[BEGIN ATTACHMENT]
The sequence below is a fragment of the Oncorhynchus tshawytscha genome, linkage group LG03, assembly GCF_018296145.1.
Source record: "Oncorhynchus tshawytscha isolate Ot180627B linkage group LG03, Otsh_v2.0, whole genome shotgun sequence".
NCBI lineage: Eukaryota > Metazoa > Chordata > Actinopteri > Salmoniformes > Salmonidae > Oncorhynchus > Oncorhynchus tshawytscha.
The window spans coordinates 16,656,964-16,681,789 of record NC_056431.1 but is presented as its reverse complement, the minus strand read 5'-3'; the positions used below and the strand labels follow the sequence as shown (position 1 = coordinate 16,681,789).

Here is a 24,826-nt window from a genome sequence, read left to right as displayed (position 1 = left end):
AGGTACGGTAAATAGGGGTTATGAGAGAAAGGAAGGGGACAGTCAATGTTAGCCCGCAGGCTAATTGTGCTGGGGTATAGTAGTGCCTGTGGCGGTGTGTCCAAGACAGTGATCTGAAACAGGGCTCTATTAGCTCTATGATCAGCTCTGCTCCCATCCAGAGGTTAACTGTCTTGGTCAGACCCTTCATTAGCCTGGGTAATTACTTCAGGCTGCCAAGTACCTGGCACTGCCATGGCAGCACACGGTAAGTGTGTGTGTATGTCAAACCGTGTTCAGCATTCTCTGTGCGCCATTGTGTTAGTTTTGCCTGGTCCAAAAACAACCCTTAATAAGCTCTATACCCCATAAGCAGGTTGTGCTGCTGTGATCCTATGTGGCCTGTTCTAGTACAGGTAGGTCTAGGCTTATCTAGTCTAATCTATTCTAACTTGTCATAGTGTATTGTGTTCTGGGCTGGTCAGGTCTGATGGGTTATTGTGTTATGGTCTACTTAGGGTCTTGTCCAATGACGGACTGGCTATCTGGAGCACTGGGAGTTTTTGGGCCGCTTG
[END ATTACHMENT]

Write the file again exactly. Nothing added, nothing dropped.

The sequence below is a fragment of the Oncorhynchus tshawytscha genome, linkage group LG03, assembly GCF_018296145.1.
Source record: "Oncorhynchus tshawytscha isolate Ot180627B linkage group LG03, Otsh_v2.0, whole genome shotgun sequence".
NCBI lineage: Eukaryota > Metazoa > Chordata > Actinopteri > Salmoniformes > Salmonidae > Oncorhynchus > Oncorhynchus tshawytscha.
The window spans coordinates 16,656,964-16,681,789 of record NC_056431.1 but is presented as its reverse complement, the minus strand read 5'-3'; the positions used below and the strand labels follow the sequence as shown (position 1 = coordinate 16,681,789).

Here is a 24,826-nt window from a genome sequence, read left to right as displayed (position 1 = left end):
AGGTACGGTAAATAGGGGTTATGAGAGAAAGGAAGGGGACAGTCAATGTTAGCCCGCAGGCTAATTGTGCTGGGGTATAGTAGTGCCTGTGGCGGTGTGTCCAAGACAGTGATCTGAAACAGGGCTCTATTAGCTCTATGATCAGCTCTGCTCCCATCCAGAGGTTAACTGTCTTGGTCAGACCCTTCATTAGCCTGGGTAATTACTTCAGGCTGCCAAGTACCTGGCACTGCCATGGCAGCACACGGTAAGTGTGTGTGTATGTCAAACCGTGTTCAGCATTCTCTGTGCGCCATTGTGTTAGTTTTGCCTGGTCCAAAAACAACCCTTAATAAGCTCTATACCCCATAAGCAGGTTGTGCTGCTGTGATCCTATGTGGCCTGTTCTAGTACAGGTAGGTCTAGGCTTATCTAGTCTAATCTATTCTAACTTGTCATAGTGTATTGTGTTCTGGGCTGGTCAGGTCTGATGGGTTATTGTGTTATGGTCTACTTAGGGTCTTGTCCAATGACGGACTGGCTATCTGGAGCACTGGGAGTTTTTGGGCCGCTTG